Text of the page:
Samantha Cameron laughed with children and got to know their doting parents when she visited Sussex this morning (Tuesday July 28).
The wife of Prime Minister David Cameron was visiting Hop, Skip and Jump, a new care centre for disabled children, based in Horsham town centre.
It struck a chord with Mrs Cameron, whose son Ivan was severely disabled and died in 2009.
She said: “I have personal experience of the horrible struggle of attempting to do the weekly shop while caring for a disabled child and of trying to change nappies on the floor of a public toilet while out and about.
“I would have loved to have found such a supportive centre, where my child could be cared for while I carried out the everyday chores that other families take for granted.
“This very special centre, the second of its kind in the country, offers children with special needs and their families, a safe haven in the heart of the town.
“I passionately support Hop, Skip and Jump’s commitment to help families cope with the challenges a disabled child brings, and fully back their amazing vision to offer ‘Care in the High Street’ facilities to families right across the country.
“I applaud the owners of Swan Walk Shopping Centre and Horsham District Council for their support of the charity and hope that similar partnerships can take place elsewhere.”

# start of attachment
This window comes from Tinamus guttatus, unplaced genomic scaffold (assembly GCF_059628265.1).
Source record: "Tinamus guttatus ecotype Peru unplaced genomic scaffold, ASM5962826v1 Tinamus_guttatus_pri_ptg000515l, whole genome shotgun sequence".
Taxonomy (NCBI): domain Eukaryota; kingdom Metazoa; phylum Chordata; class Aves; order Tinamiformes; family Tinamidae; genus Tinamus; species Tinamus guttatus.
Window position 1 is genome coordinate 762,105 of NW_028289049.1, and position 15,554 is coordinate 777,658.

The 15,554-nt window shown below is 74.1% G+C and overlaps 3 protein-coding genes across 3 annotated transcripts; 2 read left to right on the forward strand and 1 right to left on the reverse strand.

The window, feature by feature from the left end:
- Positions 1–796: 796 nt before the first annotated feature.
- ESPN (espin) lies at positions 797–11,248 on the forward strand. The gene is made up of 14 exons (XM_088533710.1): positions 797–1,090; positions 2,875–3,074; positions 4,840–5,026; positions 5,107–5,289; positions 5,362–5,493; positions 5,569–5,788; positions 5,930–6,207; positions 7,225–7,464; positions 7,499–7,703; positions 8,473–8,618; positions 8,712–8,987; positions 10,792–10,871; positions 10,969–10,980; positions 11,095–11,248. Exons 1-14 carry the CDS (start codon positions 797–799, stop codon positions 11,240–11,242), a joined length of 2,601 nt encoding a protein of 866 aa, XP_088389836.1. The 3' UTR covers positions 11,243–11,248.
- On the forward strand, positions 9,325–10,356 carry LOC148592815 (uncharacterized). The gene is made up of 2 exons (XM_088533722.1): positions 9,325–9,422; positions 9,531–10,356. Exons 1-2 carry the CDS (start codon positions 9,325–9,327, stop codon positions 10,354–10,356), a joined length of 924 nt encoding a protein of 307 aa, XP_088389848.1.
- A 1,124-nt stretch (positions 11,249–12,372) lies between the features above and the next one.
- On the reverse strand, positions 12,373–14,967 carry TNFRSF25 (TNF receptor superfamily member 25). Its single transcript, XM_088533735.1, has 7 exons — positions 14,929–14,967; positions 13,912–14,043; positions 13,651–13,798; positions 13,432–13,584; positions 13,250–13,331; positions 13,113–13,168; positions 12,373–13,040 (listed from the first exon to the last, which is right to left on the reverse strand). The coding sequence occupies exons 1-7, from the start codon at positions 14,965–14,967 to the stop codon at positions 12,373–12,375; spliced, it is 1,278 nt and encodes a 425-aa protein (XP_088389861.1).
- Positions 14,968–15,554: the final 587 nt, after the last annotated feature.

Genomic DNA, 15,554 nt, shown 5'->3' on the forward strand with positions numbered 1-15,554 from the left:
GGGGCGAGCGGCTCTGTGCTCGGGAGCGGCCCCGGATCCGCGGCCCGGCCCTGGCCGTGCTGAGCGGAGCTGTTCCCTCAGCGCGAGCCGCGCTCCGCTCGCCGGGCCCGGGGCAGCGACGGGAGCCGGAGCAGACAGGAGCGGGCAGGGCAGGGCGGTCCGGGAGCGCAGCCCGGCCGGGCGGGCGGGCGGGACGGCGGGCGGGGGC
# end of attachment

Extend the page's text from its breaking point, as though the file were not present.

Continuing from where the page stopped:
The new care centre offers a safe, fun environment for children and short respite for their parents.
Beaming Horsham mums Samantha Buck and Natalie Gazey, who met Mrs Cameron while visiting 10 Downing Street last year, were delighted to see her again.
Mrs Buck said: “It was basically Samantha saying that when she had her son Ivan, she did what we do.
“She kneeled on a toilet floor changing his continence pad. She said she would have loved to have used a facility like this as a short respite.
“When we went to Downing Street it was still very much at an early stage of discussion to make it a reality, with quite a hard slog ahead of us.”
Hop, Skip and Jump, which opened in Swan Walk Shopping Centre this month, offers short respite to parents by caring for and entertaining their children.
A hygienic facility in the town centre has been a long-term ambition for Mrs Buck and Ms Gazey, whose sons Alfie Buck and Laurence Biegstraaten are both severely disabled.
Mrs Buck said: “It is an amazing feeling. It is what we wanted it and we got it.
Ms Gazey added: “It gives you a breathing space. This is for when you have a night when you have one and a half hours’ sleep because your child has been screaming and crying.
“You know they are going to have loads of fun, and you can sit and have a coffee and give yourself some head space.
“It is treating us like we don’t have that disability to think about.”
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